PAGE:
In Spy Hunt, readers are introduced to Jeff Stuart, a CIA operative working directly for Colonel Piper. In the book's riveting opener, Stuart walks into his office and discovers a man pointing a gun at him. The next chapter explains how Stuart ended up in this situation. With very little rest, Stuart was ordered to fly round-trip from Washington D.C. to Hong Kong to retrieve a document from an unnamed man. Tired from jet lag and little sleep, Stuart walks into his office, sees the man with the gun, and is ordered to give the document up.
Stuart complies with the man's orders, surrenders the document, and then on the brink of exhaustion, hunts his enemy down to retrieve the document. He then takes his enemy back to his office to torture him for information. At the point of pulling the trigger to execute the man, Colonel Piper's people arrive and inform Stuart that this was just a training exercise. Piper wanted to be sure that Stuart could operate in a stressful/no sleep situation. Also, if he could pull the trigger. Stuart proved capable.
Stuart's next assignment is legit. An American scientist has been captured by the Russians and the American government wants to shut him up. To avoid the scientist singing American secrets, the CIA wants Stuart to pose as a Cuban in Moscow undercover as a weapons buyer for Castro. He is to kill the scientist at the first opportunity, then escape the country with no American assistance or aid. Stuart understands that the mission will probably be suicide (complete with those deadly poison capsules on his body), but he's sworn to the agency.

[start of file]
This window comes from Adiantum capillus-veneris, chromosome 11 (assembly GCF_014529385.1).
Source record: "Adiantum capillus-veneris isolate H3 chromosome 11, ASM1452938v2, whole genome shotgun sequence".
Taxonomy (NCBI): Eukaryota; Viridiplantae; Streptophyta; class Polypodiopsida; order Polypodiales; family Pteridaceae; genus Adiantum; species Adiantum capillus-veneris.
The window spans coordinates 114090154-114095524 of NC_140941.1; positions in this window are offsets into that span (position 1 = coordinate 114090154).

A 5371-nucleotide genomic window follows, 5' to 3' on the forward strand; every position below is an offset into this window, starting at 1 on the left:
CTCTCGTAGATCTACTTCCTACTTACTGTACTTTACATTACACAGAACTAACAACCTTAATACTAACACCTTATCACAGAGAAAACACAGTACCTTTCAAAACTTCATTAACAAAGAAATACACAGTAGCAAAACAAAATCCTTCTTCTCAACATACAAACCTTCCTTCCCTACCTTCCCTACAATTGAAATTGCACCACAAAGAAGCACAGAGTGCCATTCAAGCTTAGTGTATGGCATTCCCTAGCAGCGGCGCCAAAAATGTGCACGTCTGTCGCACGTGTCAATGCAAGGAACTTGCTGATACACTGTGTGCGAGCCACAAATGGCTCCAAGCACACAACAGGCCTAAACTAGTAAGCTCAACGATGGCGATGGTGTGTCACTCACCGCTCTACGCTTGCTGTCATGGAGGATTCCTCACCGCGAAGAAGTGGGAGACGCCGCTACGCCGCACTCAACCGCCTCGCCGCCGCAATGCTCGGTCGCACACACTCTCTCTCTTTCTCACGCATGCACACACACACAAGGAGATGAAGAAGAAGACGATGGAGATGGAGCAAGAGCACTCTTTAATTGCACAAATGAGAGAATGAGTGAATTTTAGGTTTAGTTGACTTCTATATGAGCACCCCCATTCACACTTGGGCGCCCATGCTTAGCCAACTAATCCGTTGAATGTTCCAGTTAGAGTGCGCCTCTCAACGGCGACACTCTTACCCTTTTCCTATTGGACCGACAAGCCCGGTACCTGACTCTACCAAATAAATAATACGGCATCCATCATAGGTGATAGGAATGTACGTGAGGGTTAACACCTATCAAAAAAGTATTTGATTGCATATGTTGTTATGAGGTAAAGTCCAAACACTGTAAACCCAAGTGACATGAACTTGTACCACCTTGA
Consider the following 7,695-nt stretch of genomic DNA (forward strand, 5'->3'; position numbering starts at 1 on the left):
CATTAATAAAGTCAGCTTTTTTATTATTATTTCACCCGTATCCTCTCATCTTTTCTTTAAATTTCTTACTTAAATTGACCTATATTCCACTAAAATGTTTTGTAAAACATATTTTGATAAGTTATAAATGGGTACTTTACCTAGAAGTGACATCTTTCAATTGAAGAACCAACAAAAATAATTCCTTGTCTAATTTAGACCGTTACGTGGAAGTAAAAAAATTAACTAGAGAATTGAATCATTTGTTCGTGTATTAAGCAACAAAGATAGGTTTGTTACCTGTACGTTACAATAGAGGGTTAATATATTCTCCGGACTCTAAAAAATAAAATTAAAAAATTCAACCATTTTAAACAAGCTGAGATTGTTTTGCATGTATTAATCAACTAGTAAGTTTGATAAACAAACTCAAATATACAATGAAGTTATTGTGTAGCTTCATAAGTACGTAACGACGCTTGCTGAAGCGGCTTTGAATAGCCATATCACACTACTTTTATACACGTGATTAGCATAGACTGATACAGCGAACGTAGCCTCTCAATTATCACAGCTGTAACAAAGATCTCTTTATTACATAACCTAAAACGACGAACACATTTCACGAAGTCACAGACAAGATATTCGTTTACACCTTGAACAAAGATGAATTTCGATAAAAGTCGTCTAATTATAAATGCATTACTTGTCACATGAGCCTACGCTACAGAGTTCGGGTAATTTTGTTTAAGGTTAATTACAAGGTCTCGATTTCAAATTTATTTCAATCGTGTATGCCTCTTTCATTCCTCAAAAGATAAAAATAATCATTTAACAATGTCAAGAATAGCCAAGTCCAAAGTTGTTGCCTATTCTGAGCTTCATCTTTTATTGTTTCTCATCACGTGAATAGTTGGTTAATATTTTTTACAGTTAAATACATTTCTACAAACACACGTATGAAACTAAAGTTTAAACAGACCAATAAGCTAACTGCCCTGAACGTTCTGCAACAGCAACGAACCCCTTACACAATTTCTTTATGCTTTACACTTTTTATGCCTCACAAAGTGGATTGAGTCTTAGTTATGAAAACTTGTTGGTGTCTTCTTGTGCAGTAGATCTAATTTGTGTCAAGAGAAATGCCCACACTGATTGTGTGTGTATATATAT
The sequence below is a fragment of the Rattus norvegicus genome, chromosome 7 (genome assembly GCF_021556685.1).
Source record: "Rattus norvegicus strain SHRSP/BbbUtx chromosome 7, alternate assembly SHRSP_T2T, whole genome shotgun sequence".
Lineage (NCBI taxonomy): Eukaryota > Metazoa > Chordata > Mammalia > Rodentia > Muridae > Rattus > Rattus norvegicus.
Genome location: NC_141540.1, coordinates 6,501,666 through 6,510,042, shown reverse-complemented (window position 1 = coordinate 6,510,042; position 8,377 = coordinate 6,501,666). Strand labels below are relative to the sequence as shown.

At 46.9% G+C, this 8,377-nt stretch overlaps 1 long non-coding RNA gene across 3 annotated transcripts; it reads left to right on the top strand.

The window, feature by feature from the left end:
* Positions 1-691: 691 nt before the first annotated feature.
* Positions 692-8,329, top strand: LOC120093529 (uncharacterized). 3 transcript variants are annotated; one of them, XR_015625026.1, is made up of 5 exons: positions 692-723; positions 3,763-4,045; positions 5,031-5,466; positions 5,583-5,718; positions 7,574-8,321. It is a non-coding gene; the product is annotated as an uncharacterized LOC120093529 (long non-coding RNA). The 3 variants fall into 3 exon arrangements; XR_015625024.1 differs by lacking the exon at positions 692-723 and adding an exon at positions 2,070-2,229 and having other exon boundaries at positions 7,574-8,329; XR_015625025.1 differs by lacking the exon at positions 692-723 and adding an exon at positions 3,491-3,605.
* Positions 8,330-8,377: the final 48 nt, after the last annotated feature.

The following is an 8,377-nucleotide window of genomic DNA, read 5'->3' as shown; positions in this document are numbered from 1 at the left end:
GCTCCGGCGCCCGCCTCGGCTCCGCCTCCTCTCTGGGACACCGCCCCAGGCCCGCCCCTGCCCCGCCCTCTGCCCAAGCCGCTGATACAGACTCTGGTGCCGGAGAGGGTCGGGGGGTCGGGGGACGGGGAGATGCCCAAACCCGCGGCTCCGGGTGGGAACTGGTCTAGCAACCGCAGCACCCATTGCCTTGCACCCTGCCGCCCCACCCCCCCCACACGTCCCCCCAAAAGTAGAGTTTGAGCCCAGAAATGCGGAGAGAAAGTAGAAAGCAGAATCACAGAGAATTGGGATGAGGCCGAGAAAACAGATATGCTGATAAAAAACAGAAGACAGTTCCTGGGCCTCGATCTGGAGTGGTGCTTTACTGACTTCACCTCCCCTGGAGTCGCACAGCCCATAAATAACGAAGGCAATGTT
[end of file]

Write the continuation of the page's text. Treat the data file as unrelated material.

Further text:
The author's variables in the story make the narrative come alive with mystery, excitement, and a sense of urgency. Stuart's nemesis is a female Russian agent hoping to seduce and kill him. On the flip side, the Russians invite the scientist's wife to Moscow for a cordial face to face visit. Stuart uses her as an inside track to the prison where the scientist is being held. These two women, both on opposite ends of the spectrum, create sexual tension and deadly encounters as Stuart treads water to kill his target and escape Russia alive.
Spy Hunt was absolutely terrific, but I do feel that Daniels' second-half narrative was way too long. Despite the book's length of a mere 150 pages, the second-half is a road trip survival adventure as Stuart drives through the countryside receiving aid from begrudged laborers. The finale was fantastic, but it was cumbersome for 35-40 pages. Regardless, Daniels voices Stuart's third-person narrative, and the story for that matter, like a solid Matt Helm installment by Donald Hamilton. Or, as I alluded to earlier, a building block for his Man of A.P.E. series. If you love a good globe-trotting Cold War affair, then Spy Hunt is highly recommended.